A panel advising Ontario Liberal Premier Kathleen Wynne has suggested increasing taxes – specifically on drivers - to fund its $50 billion transit expansion in the Greater Toronto and Hamilton Area.
If approved, drivers would be pumped for another 5 cents/litre more in gasoline taxes. That would bring the tally to 19.7 cents/litre.
Drivers may soon pay approximately $800 million in new gasoline taxes and $80 million more in the HST applied to gasoline.
“The family car is not responsible for the lack of transit expansion in Greater Toronto and Hamilton,” explained TADA’s Frank Notte, director of government relations. “The Ontario Government should focus on better fiscal management, and stop wasting billions of dollars in order to fund transit expansion – rather than simply calling for an $880 million tax hike.”
According to reports, one funding option called for a three-cent/ litre jump in gas taxes in 2015, rising until motorists are paying 10 cents more for a litre of fuel in taxes.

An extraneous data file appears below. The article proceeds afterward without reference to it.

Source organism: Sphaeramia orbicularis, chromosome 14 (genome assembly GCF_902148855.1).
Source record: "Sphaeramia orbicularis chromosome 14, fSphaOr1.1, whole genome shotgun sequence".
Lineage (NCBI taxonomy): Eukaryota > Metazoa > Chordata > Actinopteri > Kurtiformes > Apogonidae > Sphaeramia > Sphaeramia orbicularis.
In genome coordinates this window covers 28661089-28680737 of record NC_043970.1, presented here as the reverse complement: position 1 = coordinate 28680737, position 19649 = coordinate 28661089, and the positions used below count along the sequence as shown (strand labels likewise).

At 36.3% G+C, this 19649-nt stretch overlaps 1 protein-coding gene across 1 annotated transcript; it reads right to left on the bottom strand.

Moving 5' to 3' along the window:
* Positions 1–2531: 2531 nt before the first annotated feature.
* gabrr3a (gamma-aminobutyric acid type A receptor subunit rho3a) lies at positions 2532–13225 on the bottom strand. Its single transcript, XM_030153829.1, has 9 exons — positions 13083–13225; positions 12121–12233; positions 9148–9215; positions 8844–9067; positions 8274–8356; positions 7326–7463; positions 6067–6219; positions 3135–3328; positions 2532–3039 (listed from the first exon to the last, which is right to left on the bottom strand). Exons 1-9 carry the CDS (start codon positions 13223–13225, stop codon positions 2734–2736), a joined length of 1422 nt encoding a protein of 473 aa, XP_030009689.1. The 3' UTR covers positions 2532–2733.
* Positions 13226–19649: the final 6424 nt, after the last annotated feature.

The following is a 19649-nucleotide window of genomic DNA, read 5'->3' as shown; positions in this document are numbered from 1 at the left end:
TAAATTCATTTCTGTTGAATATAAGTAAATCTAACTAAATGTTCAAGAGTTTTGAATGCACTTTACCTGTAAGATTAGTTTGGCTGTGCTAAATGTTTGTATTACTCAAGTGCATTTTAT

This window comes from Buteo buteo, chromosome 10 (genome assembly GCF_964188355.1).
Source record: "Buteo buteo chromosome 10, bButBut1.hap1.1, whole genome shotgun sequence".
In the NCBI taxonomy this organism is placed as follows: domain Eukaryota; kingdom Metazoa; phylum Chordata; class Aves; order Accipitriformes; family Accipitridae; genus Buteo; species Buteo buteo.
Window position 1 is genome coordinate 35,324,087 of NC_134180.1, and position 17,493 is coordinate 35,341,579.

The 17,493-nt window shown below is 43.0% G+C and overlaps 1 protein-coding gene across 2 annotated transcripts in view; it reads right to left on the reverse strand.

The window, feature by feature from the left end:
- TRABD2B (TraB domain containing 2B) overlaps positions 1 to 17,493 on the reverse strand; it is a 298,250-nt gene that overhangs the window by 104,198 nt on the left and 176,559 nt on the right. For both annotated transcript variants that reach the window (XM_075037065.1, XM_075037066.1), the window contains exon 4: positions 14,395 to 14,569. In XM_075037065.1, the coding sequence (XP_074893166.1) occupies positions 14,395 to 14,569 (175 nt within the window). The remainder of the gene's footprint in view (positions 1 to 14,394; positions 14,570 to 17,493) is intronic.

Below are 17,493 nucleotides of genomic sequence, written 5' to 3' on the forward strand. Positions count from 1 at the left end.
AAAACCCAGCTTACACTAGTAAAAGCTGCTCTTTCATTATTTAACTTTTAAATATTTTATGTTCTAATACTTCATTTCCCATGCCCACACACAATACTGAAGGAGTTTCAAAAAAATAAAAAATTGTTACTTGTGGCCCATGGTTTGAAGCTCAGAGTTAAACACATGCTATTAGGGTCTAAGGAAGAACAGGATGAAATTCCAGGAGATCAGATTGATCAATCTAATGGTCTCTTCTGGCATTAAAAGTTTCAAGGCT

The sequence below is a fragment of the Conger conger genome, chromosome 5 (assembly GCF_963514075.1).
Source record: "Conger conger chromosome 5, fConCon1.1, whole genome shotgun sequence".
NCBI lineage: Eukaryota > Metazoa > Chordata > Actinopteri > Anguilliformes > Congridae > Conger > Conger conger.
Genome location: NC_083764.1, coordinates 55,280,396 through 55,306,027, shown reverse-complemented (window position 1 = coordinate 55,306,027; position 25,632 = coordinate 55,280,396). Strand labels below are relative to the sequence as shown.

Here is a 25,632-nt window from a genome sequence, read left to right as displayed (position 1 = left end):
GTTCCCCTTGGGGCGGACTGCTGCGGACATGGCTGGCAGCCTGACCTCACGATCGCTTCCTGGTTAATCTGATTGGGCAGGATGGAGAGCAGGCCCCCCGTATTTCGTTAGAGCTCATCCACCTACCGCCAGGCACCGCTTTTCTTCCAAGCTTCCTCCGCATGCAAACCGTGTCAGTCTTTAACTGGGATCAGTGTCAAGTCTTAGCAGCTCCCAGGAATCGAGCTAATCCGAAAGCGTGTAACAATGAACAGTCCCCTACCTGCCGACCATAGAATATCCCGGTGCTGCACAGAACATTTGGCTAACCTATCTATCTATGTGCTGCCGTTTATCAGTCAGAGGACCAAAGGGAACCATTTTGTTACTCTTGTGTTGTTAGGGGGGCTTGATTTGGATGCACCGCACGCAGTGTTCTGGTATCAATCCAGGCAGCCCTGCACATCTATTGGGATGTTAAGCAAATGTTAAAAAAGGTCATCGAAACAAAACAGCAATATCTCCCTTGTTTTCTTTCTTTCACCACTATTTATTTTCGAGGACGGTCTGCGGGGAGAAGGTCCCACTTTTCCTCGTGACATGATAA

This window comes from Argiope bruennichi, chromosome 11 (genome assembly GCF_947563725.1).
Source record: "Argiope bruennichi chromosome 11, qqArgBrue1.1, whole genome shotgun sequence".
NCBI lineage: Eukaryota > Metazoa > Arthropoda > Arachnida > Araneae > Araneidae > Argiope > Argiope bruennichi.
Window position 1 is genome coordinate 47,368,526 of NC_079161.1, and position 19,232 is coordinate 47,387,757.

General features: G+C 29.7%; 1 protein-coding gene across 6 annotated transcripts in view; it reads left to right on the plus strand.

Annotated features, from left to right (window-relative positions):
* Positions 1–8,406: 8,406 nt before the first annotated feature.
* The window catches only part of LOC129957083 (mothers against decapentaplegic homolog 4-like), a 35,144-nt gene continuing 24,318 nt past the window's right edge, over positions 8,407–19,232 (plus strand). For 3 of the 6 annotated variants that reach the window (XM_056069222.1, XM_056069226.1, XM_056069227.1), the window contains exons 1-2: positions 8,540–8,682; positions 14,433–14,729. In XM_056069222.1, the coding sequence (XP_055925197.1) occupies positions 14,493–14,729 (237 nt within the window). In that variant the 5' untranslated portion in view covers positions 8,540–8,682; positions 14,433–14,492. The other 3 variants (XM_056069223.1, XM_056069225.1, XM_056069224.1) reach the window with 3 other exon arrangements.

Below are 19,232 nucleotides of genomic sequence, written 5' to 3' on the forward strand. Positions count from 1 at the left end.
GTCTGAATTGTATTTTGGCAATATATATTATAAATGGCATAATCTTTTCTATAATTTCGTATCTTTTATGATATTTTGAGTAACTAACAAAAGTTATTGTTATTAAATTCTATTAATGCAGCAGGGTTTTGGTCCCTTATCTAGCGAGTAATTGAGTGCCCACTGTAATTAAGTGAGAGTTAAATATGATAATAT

Added to that would be an increase in corporate income tax of 0.5 per cent.
The second option was a recommended five-cent/ litre gas tax, a 0.5 per cent increase in corporate taxes and a portion of the HST be directed to transit infrastructure.
“Ontario has a spending problem, not a revenue problem. The lack of transit funding is a direct result of Ontario’s out-of-control spending. Higher gasoline taxes will just give the government more money to waste. Instead, the government should look at prioritizing their existing $136 billion and growing budget,” Notte added.
According to Natural Resources Canada, the retail price of gasoline in Toronto on December 10 was $1.285 per litre, which included 39.5 cents in taxes (or 31 per cent). The Ontario government receives about $10 billion from drivers every year through at least nine different taxes and fees but only spent about $2.9 billion on provincial highways last year.